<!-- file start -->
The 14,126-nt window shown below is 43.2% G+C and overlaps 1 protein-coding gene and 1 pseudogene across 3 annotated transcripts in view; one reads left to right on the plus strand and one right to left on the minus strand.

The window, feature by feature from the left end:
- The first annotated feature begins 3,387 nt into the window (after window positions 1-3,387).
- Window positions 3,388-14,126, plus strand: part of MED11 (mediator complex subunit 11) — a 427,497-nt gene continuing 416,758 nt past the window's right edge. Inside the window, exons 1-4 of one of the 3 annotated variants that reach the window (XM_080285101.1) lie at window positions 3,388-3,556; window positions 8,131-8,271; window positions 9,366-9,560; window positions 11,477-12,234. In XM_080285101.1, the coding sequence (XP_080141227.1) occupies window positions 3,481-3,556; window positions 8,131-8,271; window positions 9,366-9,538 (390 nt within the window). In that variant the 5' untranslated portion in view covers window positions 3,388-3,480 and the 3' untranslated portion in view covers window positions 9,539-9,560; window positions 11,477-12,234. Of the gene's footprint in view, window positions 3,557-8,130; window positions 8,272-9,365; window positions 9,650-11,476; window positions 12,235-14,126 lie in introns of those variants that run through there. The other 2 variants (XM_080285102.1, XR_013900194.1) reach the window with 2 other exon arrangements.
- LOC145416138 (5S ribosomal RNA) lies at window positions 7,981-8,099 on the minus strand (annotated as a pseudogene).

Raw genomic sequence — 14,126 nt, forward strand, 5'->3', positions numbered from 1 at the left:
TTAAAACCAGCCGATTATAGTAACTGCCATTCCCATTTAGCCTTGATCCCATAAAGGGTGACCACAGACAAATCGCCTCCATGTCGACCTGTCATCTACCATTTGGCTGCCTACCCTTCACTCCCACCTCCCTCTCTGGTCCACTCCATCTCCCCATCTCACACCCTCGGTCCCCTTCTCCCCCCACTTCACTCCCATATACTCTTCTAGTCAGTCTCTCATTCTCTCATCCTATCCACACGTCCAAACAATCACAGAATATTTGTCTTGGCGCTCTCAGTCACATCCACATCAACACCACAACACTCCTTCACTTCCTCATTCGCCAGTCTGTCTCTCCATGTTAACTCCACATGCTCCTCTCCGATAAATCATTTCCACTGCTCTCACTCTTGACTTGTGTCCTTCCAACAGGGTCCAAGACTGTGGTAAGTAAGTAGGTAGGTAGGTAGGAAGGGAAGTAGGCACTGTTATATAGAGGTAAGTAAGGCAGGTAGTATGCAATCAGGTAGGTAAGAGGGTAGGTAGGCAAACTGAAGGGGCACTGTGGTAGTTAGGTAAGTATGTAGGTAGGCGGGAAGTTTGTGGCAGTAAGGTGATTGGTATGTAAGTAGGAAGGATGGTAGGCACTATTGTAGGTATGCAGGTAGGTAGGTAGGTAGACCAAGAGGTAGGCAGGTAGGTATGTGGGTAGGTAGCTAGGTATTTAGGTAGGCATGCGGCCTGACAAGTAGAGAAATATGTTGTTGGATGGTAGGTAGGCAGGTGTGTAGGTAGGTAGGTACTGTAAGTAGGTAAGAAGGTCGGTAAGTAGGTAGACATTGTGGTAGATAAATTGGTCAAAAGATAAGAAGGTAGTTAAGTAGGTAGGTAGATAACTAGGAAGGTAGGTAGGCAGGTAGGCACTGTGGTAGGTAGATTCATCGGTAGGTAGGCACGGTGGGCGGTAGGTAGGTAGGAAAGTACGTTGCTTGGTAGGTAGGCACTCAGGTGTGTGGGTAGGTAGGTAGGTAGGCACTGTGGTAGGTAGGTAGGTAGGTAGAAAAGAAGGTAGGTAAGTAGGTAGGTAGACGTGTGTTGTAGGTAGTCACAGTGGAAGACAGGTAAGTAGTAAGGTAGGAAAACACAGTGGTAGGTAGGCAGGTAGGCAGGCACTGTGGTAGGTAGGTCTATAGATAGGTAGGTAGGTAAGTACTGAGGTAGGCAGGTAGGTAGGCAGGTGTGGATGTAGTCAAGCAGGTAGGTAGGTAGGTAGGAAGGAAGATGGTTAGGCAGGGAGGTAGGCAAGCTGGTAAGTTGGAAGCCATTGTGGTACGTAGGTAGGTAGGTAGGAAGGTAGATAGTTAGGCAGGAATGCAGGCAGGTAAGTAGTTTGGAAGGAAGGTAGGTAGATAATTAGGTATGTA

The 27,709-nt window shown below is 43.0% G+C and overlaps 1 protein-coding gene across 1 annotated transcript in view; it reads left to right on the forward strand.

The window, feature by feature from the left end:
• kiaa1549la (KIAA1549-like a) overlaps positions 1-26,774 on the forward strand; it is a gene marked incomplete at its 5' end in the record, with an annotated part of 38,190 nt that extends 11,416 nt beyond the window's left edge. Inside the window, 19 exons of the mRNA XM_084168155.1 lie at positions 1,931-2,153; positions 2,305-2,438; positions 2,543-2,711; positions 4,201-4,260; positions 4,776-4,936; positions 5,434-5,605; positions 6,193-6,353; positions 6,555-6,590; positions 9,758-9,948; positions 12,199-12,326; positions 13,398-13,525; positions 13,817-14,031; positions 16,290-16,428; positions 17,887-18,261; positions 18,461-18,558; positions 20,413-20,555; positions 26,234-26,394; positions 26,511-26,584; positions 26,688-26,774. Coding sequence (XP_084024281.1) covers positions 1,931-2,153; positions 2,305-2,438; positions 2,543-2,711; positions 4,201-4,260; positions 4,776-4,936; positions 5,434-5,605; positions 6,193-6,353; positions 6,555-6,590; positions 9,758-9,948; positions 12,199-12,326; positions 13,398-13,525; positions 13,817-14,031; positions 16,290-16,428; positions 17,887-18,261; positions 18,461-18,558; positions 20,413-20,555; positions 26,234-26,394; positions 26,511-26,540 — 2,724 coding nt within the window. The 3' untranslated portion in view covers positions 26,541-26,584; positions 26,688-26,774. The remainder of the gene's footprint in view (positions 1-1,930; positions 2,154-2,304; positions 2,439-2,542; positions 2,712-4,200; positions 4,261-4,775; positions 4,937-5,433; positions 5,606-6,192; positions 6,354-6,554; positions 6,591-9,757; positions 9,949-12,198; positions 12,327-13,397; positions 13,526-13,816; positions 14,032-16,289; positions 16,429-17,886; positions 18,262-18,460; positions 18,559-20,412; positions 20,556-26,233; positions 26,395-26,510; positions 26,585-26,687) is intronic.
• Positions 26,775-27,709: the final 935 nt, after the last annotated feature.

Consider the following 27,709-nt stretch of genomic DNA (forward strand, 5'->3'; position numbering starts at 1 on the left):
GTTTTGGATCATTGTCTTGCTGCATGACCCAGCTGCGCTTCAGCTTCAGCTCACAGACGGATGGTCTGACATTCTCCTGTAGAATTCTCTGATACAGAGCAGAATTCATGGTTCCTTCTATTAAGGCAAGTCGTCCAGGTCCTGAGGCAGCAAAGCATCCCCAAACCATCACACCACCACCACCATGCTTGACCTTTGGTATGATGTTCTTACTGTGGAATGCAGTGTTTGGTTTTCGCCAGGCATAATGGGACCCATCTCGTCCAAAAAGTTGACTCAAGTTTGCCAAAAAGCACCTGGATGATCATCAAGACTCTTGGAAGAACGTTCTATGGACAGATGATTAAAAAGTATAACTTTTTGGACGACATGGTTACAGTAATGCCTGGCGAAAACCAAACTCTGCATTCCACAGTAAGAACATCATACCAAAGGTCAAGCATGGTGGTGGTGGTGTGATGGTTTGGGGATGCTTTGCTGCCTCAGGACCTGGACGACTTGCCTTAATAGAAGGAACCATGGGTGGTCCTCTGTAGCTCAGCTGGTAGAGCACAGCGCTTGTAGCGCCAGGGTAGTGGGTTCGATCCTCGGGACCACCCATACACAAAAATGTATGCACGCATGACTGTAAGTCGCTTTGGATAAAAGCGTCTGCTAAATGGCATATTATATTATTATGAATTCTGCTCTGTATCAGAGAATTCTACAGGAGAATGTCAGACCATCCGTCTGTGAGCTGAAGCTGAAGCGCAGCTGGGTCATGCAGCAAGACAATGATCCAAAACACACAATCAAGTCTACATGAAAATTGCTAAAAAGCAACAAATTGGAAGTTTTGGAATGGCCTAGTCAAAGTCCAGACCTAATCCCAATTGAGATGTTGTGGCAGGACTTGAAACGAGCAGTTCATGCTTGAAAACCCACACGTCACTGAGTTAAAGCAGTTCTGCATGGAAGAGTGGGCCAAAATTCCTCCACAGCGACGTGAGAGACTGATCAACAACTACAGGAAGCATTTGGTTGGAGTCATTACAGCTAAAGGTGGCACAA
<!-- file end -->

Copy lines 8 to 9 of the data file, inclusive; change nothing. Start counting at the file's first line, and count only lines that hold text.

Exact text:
The 27,709-nt window shown below is 43.0% G+C and overlaps 1 protein-coding gene across 1 annotated transcript in view; it reads left to right on the forward strand.

The window, feature by feature from the left end: